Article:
The Burton Plan (1921) and Expansion in the 1920s

During the early decades of the twentieth century campus continued to grow, first under President Harry Burns Hutchins (1909-1920) and later President Marion Leroy Burton (1920- 1925). None of the previous plans could have anticipated the building boom that took place in the 1920’s under President Marion Leroy Burton and it became increasingly more apparent that a new plan was needed to codify the expansion.



Newly arrived President Burton worked with a special committee of three regents in 1920 to create a building plan showing the University's needs. This map was part of the university's 1921 request to the legislature. The Burton plan would shape campus development for the next thirty years (Mayer, p. 193).


This map of campus orients the north to the left and notes buildings that are fireproof or non-fireproof, under plan or construction, and planned for the future construction. The map was likely created just after the Burton Plan (1921) and contains many of the same suggested buildings.

Burton accomplished much during his very brief tenure at the university, including reinstating a visual order to campus and integrating the new official master planning function into the administrative structure. With the creation of the Comprehensive Building Program, all plans now had to receive approval from the regents, so Burton’s in 1921 was the first to be formally adopted and implemented since the 1840 plan (Mayer, 101-102).


This hand-drawn map of the current, under construction, and future buildings on campus in 1923 is a draft version for At One Glance, the University of Michigan and its Needs. It illustrates the financial needs and future planning of campus and provides background information for current and future buildings. The 1921 Burton plan influenced this stage of campus expansion.


The regents used this map of campus from 1923 as part of a formal request of $7,277,000 from the Michigan legislature. It highlights currents buildings, those under construction, and those the university hoped to obtain funding to build. In requesting these funds, the plan highlighted the rationale and price for each building the university hoped to construct. Only $3,800,000 was approved (Mayer, p. 99).

The Burton plan dramatically expanded campus beyond the original 40 acres given by the Ann Arbor Land Company. It defined the mall concept for the northern expansion, proposed a strongly defined central open space and the use of walking paths to link various parts of campus. It also saw the Beaux Art style spread widely across the campus (p. 102). Unfortunately, President Burton died unexpectedly in 1925, but his plan effectively continued to guide development until the 1950s.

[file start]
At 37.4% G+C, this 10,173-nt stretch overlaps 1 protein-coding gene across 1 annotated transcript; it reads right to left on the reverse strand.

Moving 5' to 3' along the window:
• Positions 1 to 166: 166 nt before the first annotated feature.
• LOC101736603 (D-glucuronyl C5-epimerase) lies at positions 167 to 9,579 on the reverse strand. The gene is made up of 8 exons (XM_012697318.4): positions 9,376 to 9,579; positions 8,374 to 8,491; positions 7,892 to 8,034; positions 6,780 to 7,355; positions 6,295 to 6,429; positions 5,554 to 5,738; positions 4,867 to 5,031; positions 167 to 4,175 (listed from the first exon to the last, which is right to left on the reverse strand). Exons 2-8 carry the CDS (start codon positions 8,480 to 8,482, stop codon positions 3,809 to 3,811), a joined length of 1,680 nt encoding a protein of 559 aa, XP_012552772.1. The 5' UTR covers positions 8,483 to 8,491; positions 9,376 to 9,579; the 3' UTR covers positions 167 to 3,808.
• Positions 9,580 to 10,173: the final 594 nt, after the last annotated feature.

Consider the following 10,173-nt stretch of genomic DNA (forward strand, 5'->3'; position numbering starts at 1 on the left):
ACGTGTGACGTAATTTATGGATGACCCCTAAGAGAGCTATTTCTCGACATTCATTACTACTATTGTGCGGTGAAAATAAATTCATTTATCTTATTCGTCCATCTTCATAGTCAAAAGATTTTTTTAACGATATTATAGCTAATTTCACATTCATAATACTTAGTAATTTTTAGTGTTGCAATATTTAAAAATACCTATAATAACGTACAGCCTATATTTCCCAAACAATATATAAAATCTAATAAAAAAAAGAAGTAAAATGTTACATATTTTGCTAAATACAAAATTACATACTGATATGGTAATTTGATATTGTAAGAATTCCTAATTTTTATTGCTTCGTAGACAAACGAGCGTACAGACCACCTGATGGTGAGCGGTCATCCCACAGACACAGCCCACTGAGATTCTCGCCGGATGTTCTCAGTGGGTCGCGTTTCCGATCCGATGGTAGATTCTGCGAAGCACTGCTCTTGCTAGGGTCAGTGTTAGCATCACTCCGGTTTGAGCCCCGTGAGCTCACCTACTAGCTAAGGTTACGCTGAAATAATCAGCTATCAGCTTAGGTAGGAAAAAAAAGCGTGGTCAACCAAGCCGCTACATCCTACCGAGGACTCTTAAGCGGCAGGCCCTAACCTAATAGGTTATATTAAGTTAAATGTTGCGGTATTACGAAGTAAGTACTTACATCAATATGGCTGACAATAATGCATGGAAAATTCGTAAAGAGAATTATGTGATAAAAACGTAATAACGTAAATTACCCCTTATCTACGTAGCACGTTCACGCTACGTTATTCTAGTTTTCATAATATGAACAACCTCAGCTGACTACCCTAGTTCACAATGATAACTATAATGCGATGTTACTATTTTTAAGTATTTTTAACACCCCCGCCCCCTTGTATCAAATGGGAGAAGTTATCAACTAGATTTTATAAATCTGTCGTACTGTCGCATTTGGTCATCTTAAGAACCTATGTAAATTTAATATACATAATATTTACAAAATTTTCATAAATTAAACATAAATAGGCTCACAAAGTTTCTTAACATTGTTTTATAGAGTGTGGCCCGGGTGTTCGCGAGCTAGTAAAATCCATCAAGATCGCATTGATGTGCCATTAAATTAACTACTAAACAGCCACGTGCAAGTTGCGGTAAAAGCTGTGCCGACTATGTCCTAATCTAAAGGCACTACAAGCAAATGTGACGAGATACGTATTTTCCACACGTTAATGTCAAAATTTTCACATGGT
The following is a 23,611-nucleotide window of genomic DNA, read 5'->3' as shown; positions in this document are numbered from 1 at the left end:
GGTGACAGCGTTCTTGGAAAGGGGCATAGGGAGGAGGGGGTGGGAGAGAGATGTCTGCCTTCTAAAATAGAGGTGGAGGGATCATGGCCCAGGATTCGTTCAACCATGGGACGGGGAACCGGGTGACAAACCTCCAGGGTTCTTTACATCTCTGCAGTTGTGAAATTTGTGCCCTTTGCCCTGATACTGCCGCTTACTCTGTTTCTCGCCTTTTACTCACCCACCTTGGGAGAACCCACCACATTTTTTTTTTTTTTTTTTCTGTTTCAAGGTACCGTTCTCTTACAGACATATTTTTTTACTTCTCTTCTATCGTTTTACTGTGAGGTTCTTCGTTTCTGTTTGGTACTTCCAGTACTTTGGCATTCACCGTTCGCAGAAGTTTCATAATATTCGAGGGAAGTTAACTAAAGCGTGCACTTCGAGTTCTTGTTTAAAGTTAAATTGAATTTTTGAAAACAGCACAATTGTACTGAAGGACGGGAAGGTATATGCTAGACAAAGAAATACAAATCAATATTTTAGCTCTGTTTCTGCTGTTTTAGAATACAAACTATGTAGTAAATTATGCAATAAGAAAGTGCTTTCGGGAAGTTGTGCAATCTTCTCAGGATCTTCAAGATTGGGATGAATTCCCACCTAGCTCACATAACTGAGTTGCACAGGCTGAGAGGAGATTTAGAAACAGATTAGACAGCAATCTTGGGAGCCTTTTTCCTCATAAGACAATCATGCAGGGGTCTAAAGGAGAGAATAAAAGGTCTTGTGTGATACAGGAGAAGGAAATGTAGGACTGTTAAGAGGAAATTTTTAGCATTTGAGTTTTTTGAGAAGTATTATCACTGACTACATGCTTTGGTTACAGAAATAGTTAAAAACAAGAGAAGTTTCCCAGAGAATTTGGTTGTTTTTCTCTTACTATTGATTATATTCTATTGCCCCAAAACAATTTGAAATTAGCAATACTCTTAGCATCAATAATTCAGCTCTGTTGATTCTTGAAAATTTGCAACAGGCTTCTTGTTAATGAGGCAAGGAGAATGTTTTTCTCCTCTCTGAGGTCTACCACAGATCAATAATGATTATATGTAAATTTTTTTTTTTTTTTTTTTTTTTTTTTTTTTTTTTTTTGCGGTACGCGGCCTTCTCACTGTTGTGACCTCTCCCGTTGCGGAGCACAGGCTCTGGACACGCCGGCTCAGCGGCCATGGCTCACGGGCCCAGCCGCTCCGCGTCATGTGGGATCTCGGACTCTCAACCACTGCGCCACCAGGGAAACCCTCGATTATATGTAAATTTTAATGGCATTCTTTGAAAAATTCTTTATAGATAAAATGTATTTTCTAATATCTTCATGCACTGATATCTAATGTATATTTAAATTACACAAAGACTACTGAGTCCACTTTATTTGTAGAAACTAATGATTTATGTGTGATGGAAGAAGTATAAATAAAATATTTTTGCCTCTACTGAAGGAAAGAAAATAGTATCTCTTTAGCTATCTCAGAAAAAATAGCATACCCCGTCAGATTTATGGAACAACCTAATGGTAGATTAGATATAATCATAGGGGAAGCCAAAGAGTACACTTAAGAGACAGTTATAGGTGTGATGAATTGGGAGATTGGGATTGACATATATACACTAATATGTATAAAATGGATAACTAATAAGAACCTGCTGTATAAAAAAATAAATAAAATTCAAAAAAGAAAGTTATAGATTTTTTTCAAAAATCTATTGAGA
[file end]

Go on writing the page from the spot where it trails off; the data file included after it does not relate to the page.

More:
The university hired the landscape architecture firm Pitkin and Mott in 1923 to assist with campus planning and create landscape plans for the Clements Library (1923) and other new buildings on campus. One especially interesting feature of this plan is the diagonal mall connecting the Central Campus to the University Hospital, then under construction. It would open in 1925. Just north of the center of the diagonal is a proposed outdoor theater built into the steep contours of the "cat hole." The scope of this campus plan expands beyond the original central 40 acres (Mayer, 179).


This aerial photo shows the Michigan campus from the east as it appeared in 1923. Angell Hall, the Clements Library, the East Engineering Building, Randall Laboratory, and the East Medical Building are all in various stages of construction.


This view of campus looks towards the northwest. The nearly completed Clements Library is visible in the foreground, with the new General Library building (1920), and Angell Hall under construction in the background.


Despite Angell Hall's large size, its construction represents only part of the original design, which also included a campanile in the central courtyard. (Mayer, Fig. 5.17, p. 99).

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This plan by Pitkin and Mott, accompanying the 1925 legislative building request, shows refinements to the 1921 plan, including a more definitive plan for the Law Quadrangle, the development of housing for women around the periphery of Palmer Field, and a campanile on the axis of Ingalls Mall just south of Washington Street. The stars indicate privately funded projects (Mayer Fig. 5.23, p. 107).

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An updated Pitkin and Mott plan from 1926. The diagonal fill lines represent proposed buildings. Of particular note is the Women's League Building, which would open in 1929.


Bukovsky’s colorful view of campus in 1933 shows the recently completed Michigan League (1929), Law Quadrangle (1924 and 1933), Angell Hall (1924), University Museum (1928), and C.C. Little Science Building (1925). University Hall is clearly visible behind Angell Hall and was not torn down until 1950.


Student Berta Knudson’s 1936 pictorial map of campus exudes a light-hearted tone with the BMOC (Big Man on Campus) and BWOC (Big Woman on Campus) as a skeleton and ghost respectively, winter sports in the Arb, and couples necking at the “Necumenical Evenings.” Humor aside, the map depicts an accurate placement of buildings in 1936, even if the portrayal of their facades is not quite faithful.

Lorch Plan (1907) and the Diag

The Proposed Music School